Wednesday, April 6, 2022

NIST Entropy Source Validation Server Available

by Stephan Mueller

NIST plans to offer a separate validation program apart from FIPS 140 to cover entropy sources: the ESV (Entropy Source Validation) program (hereafter ESVP). As part of the new validation effort, NIST recently launched an automated system to upload the required information in a structured manner: the Entropy Source Validation (ESV) server.

The protocol to interact with this server is provided at a public Github repository:

The ESV server has a similar concept as the already used server for Automated Cryptographic Verification Testing System (ACVTS). A "demo" server is available allowing users to verify that their ESV client works, verify that data from the entropy source matches NIST's expectations and in general become familiar with the ESV testing system. The demo server, however, cannot be used to upload data that will be considered as part of an ESV program. To result in an ESV certificate, the "production" ESV server must be used. It is technically identical to the "demo" server. It only differs in the aspect that the uploaded entropy data is the official test data and the test result contributes to a verdict of an ESV submission.

The ESV demo server has been available for some time but received several updates lately to bring it into a state that is required for performing validation tasks. NIST now considers the ESV demo server to be ready such that its companion of the ESV production server can be enabled as well. Starting from March 28, NIST accepts applications for access credentials to the ESV production server.

atsec successfully implemented an ESV client that was used to perform a full cycle on the ESV demo server. This qualifies atsec to gain the credentials to access the ESV production server. Furthermore, atsec dedicated two subject matter experts for the ESV related test which implies that atsec is well positioned to offer the ESV services to customers.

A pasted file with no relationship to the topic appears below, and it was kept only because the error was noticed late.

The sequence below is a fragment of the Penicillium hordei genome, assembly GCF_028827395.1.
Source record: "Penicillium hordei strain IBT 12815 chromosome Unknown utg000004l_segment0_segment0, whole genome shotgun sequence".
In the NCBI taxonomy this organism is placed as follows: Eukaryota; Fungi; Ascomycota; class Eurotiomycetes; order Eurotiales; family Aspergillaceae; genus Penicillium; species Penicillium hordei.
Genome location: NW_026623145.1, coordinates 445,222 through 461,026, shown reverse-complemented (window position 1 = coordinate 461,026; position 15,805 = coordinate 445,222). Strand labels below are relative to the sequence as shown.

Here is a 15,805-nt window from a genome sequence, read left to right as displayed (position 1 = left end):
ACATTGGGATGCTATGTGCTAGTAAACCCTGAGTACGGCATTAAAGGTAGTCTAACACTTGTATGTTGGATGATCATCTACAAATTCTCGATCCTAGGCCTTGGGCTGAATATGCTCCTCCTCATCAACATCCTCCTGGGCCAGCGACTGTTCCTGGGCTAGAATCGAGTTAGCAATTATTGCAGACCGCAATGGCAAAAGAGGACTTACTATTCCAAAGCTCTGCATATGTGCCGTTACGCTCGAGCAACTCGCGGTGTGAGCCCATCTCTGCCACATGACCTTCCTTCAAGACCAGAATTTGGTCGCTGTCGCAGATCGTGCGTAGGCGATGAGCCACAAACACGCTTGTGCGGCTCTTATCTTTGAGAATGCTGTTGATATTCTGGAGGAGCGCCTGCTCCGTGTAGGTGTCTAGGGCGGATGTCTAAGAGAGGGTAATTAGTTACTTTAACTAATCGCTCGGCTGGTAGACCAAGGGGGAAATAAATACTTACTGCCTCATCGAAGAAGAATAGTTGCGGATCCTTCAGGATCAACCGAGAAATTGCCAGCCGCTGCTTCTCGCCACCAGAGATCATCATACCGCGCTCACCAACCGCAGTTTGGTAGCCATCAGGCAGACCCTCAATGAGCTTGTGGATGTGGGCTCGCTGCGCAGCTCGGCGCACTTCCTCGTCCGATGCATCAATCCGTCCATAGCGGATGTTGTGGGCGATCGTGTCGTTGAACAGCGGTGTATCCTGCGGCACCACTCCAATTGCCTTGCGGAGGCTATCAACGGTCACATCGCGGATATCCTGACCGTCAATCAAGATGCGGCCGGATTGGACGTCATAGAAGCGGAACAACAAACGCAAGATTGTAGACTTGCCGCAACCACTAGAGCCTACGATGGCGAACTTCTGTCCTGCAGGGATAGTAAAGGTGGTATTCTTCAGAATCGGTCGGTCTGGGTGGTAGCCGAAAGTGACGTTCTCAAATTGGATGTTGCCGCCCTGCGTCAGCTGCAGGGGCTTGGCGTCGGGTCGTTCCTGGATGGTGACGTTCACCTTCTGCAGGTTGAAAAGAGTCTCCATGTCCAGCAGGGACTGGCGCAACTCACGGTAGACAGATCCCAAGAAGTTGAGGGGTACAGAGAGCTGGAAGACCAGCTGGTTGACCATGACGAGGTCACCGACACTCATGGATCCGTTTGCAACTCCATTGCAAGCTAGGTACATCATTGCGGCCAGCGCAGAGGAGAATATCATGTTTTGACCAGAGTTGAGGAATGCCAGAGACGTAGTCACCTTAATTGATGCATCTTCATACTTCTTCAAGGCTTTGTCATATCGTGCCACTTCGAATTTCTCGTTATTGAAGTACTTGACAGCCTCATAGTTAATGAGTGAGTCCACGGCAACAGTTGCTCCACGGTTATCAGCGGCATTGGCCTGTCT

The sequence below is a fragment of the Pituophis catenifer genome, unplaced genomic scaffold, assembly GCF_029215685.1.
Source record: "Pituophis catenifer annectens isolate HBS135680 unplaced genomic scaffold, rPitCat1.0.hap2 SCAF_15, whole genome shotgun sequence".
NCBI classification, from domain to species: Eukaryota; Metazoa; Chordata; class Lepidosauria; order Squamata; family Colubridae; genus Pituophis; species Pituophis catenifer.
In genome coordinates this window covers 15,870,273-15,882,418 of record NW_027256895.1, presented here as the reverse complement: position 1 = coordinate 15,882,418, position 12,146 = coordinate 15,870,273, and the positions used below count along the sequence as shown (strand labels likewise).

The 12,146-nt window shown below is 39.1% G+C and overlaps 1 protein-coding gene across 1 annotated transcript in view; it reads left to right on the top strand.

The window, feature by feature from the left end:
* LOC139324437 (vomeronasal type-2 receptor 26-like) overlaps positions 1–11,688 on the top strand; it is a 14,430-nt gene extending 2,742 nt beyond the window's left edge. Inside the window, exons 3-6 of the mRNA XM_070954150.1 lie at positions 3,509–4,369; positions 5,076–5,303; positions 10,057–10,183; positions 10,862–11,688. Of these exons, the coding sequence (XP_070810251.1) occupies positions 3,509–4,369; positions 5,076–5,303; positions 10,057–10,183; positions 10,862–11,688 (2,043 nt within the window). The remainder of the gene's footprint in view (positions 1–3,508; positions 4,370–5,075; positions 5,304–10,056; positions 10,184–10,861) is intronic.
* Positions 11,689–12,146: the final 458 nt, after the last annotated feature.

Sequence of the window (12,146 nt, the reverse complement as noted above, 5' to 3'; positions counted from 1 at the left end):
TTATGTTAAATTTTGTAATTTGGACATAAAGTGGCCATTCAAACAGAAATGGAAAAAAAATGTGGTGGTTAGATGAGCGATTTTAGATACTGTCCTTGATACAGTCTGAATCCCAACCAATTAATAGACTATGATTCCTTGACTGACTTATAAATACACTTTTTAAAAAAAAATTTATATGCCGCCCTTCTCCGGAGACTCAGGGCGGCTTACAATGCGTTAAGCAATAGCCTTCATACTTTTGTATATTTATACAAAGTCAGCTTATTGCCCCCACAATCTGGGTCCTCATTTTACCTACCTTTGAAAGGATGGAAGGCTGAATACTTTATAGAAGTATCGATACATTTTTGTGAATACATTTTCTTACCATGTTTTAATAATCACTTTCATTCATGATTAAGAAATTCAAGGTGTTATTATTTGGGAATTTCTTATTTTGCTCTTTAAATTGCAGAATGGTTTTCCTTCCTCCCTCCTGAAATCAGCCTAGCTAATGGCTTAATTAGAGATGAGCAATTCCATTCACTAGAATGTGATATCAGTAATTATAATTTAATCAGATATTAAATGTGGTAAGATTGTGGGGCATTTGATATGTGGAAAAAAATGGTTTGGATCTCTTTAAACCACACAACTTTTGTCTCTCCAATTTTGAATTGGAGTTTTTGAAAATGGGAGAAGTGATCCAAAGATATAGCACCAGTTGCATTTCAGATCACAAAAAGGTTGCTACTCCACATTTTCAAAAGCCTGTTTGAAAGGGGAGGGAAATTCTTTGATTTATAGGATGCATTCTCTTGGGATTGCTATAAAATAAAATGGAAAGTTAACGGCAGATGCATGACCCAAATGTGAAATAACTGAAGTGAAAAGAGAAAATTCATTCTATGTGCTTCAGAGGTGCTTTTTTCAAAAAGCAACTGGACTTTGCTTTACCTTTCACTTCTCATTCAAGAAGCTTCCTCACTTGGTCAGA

To demonstrate atsec's knowledge and expertise in the area of ESVP, we plan to take a project through the ESV program once NIST starts accepting the submissions.

Once again, atsec is at the forefront of new developments to provide necessary and requested services to our customers. The ESVP enables the entropy sources to be tested and validated independent of the cryptographic module validation program for FIPS 140 certificates. Just like the CAVP certificate, an ESVP certificate may be required and shall be referenced in a CMVP FIPS certificate as the respective entropy source is used by the cryptographic module. This is welcome news to vendors who are eager to pursue CAVP certificates. Obtaining ESVP certificates in parallel with the CMVP certificates will shorten the overall validation time and allow the re-use of the ESVP certificates in multiple CMVP validations when the same entropy source is shared.

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